India is likely to post its first current account surplus in nine years in the latest quarter, which should bolster the rupee though it is not a good sign for the economy as it reflects weak investment demand at home and subdued exports, analysts said.
Forecasts given by investment houses’ research notes and from analysts that Reuters spoke to showed expectations centering on a surplus of $4 billion, or 0.8 percent of GDP, in April-June quarter.
That compared with a deficit of $6.2 billion, equivalent to 1.2 percent of GDP, in the same quarter a year ago. And, if the forecasts prove correct it will be the first surplus since January-March 2007, though India is unlikely to keep the surpluses coming.
For the full year ending in March 2017, India is likely to post a deficit even lower than last year’s 1.1 percent of GDP, as foreign investment inflows remain steady – and that should be broadly supportive for the rupee.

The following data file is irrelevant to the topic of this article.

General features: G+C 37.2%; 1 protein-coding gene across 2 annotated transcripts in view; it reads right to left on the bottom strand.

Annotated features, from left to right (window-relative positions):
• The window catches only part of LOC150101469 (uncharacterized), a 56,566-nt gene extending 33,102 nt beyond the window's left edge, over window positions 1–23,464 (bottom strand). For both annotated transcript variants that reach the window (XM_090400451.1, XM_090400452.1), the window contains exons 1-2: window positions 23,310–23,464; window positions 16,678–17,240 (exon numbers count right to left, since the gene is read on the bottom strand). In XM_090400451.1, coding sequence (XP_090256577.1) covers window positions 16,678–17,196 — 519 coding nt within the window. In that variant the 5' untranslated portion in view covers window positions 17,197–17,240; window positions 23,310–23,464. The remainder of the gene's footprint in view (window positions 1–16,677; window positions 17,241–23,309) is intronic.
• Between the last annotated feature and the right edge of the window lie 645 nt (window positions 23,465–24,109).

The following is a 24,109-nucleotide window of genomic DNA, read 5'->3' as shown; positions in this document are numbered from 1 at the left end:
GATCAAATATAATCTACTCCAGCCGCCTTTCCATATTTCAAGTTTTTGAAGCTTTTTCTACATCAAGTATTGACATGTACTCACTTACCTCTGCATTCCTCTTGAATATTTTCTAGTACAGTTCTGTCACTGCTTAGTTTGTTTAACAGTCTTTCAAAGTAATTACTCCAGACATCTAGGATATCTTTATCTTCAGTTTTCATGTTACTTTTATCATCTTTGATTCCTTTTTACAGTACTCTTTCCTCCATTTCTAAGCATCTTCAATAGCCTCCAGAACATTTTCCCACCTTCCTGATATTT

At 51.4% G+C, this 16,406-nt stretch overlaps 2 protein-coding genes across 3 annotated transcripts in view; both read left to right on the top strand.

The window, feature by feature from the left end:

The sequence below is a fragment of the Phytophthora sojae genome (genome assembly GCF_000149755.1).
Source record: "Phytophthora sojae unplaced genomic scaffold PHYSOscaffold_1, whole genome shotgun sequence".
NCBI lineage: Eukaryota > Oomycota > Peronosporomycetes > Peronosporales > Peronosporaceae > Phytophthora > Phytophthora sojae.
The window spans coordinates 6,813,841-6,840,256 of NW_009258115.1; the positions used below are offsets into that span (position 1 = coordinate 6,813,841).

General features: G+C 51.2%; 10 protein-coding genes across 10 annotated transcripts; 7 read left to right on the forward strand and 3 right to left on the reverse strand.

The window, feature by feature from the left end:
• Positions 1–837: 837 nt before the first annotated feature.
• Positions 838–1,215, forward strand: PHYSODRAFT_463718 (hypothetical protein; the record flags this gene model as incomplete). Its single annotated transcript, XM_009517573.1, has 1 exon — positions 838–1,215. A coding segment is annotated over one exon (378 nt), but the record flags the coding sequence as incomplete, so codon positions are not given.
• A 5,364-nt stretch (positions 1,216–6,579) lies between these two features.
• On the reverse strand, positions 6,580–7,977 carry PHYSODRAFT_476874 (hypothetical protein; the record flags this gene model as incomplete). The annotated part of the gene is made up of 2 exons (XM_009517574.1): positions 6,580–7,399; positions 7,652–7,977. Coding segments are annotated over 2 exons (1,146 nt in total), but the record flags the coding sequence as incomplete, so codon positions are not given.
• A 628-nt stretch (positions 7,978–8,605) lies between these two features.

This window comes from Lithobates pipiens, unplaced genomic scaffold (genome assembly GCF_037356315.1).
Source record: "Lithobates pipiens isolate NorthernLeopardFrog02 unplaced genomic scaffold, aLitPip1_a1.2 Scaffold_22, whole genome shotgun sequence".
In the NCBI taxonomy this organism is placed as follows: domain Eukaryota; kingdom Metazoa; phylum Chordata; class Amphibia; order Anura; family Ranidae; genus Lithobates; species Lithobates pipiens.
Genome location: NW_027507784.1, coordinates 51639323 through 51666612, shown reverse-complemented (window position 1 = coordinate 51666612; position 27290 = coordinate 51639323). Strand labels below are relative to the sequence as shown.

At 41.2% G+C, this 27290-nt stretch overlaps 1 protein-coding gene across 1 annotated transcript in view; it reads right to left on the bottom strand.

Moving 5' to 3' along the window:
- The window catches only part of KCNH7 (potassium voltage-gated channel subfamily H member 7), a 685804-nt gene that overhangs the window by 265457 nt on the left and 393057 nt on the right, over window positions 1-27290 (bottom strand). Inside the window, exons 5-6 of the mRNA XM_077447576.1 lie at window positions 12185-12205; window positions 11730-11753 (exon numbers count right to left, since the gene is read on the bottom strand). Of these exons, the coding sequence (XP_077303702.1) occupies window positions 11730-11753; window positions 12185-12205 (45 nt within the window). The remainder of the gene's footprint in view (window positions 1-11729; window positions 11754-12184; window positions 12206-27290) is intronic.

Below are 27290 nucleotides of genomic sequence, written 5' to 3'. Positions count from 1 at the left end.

Analysts have revised down their forecasts for the 2016/17 deficit to below 1.0 percent from earlier projections of between 1.2-1.5 percent.
The Reserve Bank of India is expected to release the June quarter data this month.
For a developing economy like India slow import growth is a negative sign, as it reflects weak investment demand because Indian firms need to buy capital goods and machinery from abroad.
That weakness in the economy, analysts say, could persuade the Reserve Bank of India to keep liquidity easy for now. The RBI is also unlikely to let the rupee strengthen too much, and any central bank action to take dollars out of the market will add to rupee liquidity.
“The improvement in current account deficit is definitely positive for the rupee…” said A Prasanna, economist at ICICI Securities Primary Dealership Ltd. “But it is not a cause for celebration, so far as the RBI is concerned, as it is a reflection of weak investment demand which is impacting the pick up in imports.”
Trade data released last month showed imports fell 16.33 percent to $114 billion in the four months through July thanks to lower gold and oil import bills, while exports fell 3.62 percent to $87 billion.